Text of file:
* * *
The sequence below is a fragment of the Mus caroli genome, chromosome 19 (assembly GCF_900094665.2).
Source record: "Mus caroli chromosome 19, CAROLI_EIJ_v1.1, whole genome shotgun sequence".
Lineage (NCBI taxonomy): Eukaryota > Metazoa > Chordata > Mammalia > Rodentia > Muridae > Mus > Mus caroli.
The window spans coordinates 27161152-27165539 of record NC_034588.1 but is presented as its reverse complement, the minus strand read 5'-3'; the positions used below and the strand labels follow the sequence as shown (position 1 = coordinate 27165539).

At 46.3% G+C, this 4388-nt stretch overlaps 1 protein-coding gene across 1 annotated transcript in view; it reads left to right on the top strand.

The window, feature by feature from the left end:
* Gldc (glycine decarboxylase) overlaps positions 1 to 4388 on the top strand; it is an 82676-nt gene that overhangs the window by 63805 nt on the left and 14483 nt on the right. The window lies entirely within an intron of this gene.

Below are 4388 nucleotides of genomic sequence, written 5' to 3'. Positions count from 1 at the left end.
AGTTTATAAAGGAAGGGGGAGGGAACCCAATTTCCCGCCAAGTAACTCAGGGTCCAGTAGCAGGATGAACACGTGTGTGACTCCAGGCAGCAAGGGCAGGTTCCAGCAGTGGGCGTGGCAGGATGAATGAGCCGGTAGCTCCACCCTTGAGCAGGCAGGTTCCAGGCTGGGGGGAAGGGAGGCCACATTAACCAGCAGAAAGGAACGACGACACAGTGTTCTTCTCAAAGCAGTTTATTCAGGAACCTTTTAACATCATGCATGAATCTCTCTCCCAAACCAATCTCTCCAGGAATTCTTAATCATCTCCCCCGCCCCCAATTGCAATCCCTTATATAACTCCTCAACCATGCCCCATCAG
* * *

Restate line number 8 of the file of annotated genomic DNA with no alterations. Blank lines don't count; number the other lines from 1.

Below are 4388 nucleotides of genomic sequence, written 5' to 3'. Positions count from 1 at the left end.